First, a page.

Northern Ireland

Vello Systems makes 15 people redundant in Belfast

vello Image copyright vello

US software company Vello Systems is understood to have made 15 staff at its Belfast office redundant.

The company, which is headquartered in California's Silicon Valley, only officially opened its office in Belfast in February.

In a statement, Vello Systems said it expected the reduction in its workforce to be temporary.

Last year the software company committed to creating 71 jobs in Northern Ireland.

It also received an offer of financial support worth £710,000 from Invest Northern Ireland to create them.

The agency said the jobs would generate over £2.4m in salaries each year for the local economy.

As of February, 30 staff members had started working for the company.

In its statement, Vello Systems said: "While the European market represents a huge opportunity for Vello and we are still dedicated to growing our presence here through our Belfast office, due to a recent change in business priorities and focus, we have had to temporarily reduce our headcount."

Enterprise Minister Arlene Foster and Invest NI chief executive Alastair Hamilton were present at the official opening of Vello's research and development facility in Belfast in February.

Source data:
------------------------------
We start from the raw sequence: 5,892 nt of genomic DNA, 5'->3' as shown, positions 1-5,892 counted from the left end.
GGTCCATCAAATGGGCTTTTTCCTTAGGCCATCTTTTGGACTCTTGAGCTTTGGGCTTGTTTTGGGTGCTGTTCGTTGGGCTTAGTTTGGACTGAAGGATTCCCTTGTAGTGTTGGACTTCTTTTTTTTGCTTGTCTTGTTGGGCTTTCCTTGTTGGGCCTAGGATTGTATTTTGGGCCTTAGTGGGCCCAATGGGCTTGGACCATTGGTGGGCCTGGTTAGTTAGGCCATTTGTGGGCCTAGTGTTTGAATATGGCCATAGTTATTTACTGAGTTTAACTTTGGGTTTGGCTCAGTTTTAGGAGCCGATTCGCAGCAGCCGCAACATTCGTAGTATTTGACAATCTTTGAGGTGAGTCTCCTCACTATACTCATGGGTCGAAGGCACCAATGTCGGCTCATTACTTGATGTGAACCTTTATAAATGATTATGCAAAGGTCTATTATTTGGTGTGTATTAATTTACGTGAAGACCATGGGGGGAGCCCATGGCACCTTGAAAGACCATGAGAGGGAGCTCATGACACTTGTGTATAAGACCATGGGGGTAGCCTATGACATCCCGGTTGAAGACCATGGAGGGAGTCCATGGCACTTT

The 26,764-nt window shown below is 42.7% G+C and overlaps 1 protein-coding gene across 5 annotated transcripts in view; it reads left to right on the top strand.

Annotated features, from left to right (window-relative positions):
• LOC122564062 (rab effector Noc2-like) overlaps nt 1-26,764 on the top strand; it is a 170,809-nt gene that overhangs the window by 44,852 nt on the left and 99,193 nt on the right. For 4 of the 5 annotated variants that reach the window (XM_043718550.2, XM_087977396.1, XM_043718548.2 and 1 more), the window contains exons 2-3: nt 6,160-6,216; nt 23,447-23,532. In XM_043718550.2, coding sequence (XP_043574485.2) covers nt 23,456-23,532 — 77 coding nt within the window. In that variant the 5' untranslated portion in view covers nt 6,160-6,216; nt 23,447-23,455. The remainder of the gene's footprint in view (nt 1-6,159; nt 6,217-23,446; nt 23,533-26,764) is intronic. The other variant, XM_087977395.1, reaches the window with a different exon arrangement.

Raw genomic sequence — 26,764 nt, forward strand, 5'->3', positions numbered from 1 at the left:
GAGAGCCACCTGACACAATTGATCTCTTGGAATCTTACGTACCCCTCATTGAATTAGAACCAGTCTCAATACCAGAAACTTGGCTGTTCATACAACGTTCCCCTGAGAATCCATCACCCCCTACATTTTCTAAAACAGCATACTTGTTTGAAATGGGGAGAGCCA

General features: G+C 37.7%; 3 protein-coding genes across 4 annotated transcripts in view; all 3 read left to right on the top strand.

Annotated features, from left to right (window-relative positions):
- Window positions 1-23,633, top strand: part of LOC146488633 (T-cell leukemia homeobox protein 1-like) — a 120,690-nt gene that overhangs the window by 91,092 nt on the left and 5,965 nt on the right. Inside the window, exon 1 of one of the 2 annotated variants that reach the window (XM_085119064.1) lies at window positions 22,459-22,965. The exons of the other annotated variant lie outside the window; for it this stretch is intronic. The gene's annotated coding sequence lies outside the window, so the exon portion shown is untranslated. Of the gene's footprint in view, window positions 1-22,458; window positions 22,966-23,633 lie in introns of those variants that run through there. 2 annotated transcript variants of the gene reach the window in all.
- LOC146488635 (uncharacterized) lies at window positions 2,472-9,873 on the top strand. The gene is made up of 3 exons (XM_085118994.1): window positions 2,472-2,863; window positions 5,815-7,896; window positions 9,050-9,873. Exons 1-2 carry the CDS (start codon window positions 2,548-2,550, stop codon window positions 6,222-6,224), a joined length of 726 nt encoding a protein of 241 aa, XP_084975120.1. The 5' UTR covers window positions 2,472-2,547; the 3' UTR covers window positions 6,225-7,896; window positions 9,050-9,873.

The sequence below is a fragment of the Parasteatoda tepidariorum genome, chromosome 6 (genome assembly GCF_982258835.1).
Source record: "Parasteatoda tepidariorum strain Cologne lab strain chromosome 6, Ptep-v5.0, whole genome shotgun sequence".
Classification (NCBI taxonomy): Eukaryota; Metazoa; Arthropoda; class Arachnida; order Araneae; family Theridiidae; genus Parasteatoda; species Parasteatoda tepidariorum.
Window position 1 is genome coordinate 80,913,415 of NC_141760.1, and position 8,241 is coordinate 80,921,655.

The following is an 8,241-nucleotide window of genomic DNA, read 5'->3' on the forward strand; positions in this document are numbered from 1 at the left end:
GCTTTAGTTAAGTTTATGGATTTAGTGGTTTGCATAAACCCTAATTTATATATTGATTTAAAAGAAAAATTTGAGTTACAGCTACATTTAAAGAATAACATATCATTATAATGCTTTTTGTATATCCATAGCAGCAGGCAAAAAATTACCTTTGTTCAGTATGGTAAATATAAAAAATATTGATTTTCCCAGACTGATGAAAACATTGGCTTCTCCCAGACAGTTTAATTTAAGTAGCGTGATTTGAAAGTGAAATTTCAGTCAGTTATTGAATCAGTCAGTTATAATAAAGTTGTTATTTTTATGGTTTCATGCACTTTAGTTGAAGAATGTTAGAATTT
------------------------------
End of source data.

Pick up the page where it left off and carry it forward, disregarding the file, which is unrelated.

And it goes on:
Invest NI said Vello's decision to reduce its headcount for the time being was deeply regrettable. But it said no public money had yet been given to the US business.

A spokesman said: "It is an entirely commercially driven decision by the company.

"While Invest NI's strategy aims to attract early stage, high growth international businesses to Northern Ireland, it is important to recognise that not all of these companies will develop as easily as established businesses.

"This risk is clearly managed in the offers that Invest NI makes to protect public money and in this case the company has not received any of the money offered in support of the investment. Invest NI is continuing to work closely with the company to explore ways to fully exploit its commitments here."

It is understood the staff who lost their jobs were Java, Javascript and Python developers. These are all programming skills that are in high demand among other IT firms in Northern Ireland.

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